• Daryl Barnes
  • Jun 22, 2020

Cold Emailing For Freelance Game Composers

If you’re running any kind of B2B business, cold contact is a necessary evil. But, as Chris Do (one of my favorite leaders in creative entrepreneurship) said, “Cold calling/emailing is intrusive, out-dated, and ineffective.”

Does that mean cold contact is dead for game composers? Let’s dive in and talk about it.

First, let’s define “cold contact” (or cold emailing, cold calling, cold DM-ing, etc) as the act of sending an unsolicited message to someone who doesn’t know you, and offering your services to them. That means we’re excluding instances where they’re expecting to hear from you (for example, if a game dev publicly puts out a call for composers to submit their portfolios).

Some Statistics

When I was new to game audio, I would cold email/cold DM dozens upon dozens of indie game devs every day, with unsolicited demo reels, asking the age old question: “Do you need a composer?”

I took some stats and found that only 3% of cold-contacted leads actively continued a conversation with me. And of that 3%, only 35% eventually converted into actual clients - in other words, 1.05% of cold-contacted leads will convert to a client. These numbers have stayed pretty consistent across different email structures, writing styles, the quality and content of my portfolio, etc.

This means that I’d need to send out 96 cold emails to get one client. Yikes!

Assuming it takes 20 minutes to find a potential client, get their contact info, put together a demo reel for them, and write a cold email, you’re looking at up to 32 hours of work just to sign on one client. Big yikes!!

Why Cold Contact Doesn't Work

It boils down to trust.

Cold contact doesn’t work because you haven’t established any trust with the developer.

I very recently started working on an indie game of my own. And in this short time, I’ve already gotten a handful of emails and DMs asking if I need a composer. Out of all those inquiries, only one said anything specific about my game (noting that it’s an anime game). Most were generic, impersonal template messages. Some of them made incorrect assumptions about what kind of game I’m making. One of them got the name of the game completely wrong!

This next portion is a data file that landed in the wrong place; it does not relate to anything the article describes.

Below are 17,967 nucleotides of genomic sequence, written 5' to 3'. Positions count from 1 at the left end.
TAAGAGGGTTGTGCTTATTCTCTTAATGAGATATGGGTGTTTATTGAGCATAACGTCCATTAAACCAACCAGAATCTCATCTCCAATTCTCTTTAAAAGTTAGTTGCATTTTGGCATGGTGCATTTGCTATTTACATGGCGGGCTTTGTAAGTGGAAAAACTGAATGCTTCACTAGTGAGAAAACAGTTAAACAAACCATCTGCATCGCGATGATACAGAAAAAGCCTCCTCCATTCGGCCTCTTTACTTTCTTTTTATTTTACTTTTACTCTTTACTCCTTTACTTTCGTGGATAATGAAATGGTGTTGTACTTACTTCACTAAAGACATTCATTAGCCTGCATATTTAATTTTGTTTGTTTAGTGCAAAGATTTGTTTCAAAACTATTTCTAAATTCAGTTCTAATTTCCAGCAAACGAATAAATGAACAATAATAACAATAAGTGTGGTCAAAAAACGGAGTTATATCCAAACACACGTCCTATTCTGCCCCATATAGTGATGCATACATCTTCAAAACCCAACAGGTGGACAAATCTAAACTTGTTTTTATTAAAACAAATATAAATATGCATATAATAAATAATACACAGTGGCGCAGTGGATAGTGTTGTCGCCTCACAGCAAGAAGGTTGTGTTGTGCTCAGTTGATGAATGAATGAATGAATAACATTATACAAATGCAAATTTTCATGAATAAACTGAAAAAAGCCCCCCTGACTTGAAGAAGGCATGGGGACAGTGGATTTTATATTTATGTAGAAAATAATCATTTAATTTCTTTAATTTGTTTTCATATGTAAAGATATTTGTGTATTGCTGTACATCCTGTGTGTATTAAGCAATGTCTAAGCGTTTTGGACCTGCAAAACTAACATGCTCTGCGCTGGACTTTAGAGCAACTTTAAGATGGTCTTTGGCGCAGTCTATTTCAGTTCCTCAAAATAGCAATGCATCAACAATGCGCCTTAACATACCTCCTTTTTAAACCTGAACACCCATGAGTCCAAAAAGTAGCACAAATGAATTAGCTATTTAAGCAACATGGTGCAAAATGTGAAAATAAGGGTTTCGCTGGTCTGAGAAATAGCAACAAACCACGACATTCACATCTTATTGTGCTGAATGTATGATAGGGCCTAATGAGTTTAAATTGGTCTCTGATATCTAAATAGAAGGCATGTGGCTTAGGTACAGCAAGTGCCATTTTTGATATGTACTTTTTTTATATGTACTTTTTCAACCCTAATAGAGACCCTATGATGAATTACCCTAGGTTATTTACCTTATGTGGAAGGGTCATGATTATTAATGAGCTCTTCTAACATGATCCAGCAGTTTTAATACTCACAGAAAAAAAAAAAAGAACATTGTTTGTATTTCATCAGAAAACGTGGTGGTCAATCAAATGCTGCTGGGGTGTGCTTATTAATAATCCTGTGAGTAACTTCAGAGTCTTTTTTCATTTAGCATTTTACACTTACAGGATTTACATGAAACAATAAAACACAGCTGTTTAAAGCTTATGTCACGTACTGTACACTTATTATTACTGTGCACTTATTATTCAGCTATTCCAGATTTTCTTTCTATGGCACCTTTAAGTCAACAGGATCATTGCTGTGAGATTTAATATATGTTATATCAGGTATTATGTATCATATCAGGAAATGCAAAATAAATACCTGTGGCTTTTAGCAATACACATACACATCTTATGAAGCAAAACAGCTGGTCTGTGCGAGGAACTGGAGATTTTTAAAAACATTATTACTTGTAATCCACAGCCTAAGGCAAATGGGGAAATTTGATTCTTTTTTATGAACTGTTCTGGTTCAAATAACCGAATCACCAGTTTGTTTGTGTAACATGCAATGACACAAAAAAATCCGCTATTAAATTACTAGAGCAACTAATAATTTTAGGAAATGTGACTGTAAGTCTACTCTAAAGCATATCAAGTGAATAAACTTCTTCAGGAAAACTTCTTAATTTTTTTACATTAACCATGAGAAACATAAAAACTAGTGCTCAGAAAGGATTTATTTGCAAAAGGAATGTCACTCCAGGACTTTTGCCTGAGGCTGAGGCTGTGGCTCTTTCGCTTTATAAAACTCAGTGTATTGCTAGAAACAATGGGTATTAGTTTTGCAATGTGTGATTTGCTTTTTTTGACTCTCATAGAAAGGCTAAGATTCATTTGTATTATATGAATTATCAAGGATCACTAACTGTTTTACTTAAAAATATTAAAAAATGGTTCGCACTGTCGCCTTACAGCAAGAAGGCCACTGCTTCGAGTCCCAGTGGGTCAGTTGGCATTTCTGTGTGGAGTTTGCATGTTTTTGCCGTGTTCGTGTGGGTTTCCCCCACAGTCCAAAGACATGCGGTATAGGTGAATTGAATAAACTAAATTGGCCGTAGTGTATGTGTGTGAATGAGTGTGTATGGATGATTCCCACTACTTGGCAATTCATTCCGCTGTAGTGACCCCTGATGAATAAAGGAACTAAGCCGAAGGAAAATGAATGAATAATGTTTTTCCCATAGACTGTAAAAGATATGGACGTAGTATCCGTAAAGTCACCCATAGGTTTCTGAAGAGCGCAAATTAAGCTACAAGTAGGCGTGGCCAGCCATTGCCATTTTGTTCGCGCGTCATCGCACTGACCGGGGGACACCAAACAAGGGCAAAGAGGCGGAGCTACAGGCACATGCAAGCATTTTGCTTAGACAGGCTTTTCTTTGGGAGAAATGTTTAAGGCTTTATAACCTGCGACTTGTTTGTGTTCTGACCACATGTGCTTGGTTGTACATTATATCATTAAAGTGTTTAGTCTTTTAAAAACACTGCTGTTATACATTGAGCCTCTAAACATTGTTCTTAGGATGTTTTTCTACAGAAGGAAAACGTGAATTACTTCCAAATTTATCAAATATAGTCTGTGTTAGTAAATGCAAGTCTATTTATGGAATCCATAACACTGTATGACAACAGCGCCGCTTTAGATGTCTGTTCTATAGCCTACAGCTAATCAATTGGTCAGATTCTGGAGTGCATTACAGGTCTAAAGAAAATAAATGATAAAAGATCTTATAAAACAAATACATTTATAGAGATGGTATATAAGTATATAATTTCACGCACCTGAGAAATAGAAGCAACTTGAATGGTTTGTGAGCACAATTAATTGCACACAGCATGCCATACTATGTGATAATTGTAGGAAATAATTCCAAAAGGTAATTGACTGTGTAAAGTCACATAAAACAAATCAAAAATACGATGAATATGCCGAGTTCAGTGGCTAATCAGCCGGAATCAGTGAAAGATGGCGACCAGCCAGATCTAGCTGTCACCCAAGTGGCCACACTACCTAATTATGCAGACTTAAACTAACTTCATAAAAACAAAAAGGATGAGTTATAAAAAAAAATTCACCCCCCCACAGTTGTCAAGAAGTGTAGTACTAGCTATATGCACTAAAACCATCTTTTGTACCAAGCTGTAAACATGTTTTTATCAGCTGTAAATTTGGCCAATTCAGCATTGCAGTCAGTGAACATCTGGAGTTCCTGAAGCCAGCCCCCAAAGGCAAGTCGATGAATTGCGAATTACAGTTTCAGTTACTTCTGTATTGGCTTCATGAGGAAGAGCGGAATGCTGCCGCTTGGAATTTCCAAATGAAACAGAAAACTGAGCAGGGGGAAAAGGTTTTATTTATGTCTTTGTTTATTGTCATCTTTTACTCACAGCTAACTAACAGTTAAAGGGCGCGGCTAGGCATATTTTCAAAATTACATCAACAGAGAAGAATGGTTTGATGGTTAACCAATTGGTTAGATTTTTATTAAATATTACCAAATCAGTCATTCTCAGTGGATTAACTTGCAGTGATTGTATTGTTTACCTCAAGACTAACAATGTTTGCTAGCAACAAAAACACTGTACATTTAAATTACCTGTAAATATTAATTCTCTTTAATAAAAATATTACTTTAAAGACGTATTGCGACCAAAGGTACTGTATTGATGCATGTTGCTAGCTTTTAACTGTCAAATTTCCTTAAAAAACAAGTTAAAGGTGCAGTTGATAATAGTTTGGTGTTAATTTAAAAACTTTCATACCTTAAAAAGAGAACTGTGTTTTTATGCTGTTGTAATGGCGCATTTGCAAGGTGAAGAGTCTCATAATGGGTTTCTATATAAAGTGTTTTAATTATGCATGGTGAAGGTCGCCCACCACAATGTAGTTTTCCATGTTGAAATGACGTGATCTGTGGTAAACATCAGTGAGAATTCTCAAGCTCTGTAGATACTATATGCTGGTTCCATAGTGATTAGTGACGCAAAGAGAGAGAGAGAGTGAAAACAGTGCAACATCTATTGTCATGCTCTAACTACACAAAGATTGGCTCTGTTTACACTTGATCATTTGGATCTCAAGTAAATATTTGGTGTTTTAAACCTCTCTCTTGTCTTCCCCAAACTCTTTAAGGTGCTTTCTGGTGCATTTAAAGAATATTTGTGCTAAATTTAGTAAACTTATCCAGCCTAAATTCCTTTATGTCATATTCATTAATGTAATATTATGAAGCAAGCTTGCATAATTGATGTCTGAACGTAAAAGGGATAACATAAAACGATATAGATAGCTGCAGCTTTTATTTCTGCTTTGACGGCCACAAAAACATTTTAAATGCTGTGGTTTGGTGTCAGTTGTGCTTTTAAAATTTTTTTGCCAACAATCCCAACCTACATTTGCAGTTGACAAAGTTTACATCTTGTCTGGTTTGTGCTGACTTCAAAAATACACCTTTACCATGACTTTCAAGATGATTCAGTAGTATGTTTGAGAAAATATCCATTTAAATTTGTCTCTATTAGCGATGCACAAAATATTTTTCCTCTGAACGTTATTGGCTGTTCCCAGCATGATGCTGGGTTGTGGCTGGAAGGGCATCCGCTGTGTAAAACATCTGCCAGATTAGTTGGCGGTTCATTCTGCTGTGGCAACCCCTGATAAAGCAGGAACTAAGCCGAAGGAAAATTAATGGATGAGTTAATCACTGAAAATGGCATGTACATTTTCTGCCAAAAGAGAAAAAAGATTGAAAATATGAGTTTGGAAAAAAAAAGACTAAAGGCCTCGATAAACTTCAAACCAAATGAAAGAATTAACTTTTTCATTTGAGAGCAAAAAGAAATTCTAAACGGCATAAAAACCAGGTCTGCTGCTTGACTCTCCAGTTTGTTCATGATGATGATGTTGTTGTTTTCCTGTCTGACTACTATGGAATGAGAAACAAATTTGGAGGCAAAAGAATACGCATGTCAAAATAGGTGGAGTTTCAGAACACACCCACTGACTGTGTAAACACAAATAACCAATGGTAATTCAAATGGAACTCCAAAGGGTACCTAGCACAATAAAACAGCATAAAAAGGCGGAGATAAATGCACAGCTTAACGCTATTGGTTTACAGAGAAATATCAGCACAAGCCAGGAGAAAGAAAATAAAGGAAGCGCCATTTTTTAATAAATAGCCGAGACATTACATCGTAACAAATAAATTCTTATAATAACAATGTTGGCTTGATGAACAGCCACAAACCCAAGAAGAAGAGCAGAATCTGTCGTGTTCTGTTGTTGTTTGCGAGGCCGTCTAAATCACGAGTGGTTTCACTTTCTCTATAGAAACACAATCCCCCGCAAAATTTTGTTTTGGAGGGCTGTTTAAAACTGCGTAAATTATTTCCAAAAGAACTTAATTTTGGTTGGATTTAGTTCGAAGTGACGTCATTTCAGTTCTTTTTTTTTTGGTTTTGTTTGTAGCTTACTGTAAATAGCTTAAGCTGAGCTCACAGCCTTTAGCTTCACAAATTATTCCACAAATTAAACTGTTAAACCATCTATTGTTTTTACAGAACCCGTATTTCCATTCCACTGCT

Game devs see these as red flags signaling that you didn’t put in the time to research their game. And if they can’t trust you to do that, how can they trust you to compose their soundtrack?

Also, consider this: Reviewing a demo reel is a task that requires concentration, time, and energy. Double that when it’s unsolicited. What do we do with tasks that are too daunting or annoying to take care of in the immediate? Save it for later. And what do we do with things that we save for later?

we forget about them lololol ¯\_(ツ)_/¯

How To Make Cold Contacting Work

If you find a dev that you’d like to work with, don’t send them a DM with a demo reel link, asking to score their game. This is intrusive, impersonal, and it often makes the dev feel like you’re mostly interested in an opportunity for yourself, not an opportunity to help them out.

Here are some tips for “warming up” a lead:

  1. Set the stage for meaningful conversations.
    At the beginning, briefly introduce yourself - something quick and simple, like "Hey! I'm Daryl and I'm a composer." Then, tell them something you like about their game/screenshots/concept art/etc. Be nice and be specific, but be honest and genuine. Creatives can tell when you're trying to kiss ass, and that's a bad first impression that you don't want to make.
  2. Ask them something about their work.
    People generally like to talk about themselves. There's nothing wrong with this - it's human nature. Ask a dev how long they've been working on their game, or what inspired them to make it. Tell them that you'd love to learn more about their project - maybe a character's design stands out to you, and you want to know more about them. Maybe a piece of concept art depicting the game world is interesting to you, and you want to know more about the lore. Keep it generally positive, and avoid "grilling" questions like "What do you feel is your biggest game dev failure thus far?" (Yes, I've heard someone ask a dev that in real life lol!)
  3. Offer something of value.
    Give your new friend something valuable - something that would specifically help them with their current challenges. There are many ways to do this; some like to offer one free custom music track. Some like to share articles or blog posts they've written that are relevant to their prospective client. There's room for creativity here, so find a way to help your prospect - for free.

Notice how “drop a link to your website/portfolio/demo reel” isn’t listed here? If you’re asked about it, definitely link it - but your portfolio shouldn’t be what’s driving the conversation.

“Okay Daryl, this is nice and all,” I hear you say, “But how does that lead to me getting more paid composing work?”

The thing is, finding clients is a slow-burning process. By building more positive relationships and giving value to the indie dev community, you’re setting the stage for new clients to come to you.

While many leads won’t always convert into full-fledged clients (at least at first), they can and do become advocates for your services. They will eagerly recommend you to their dev friends and colleagues. They will listen to your demo reels with appreciation, and share your music with everyone they know.

Because creating and sharing value is ultimately what this whole industry should be about.

About The Author

Daryl Barnes makes custom game audio that tells a story. An advocate for constant learning, they are passionate about sharing their knowledge with game developers and composers alike.

When they aren't crafting kickass audio or mentoring newcomers to the industry, they indulge in making an edgy RPG about magical girls. Feel free to reach out if you want to chat about game audio!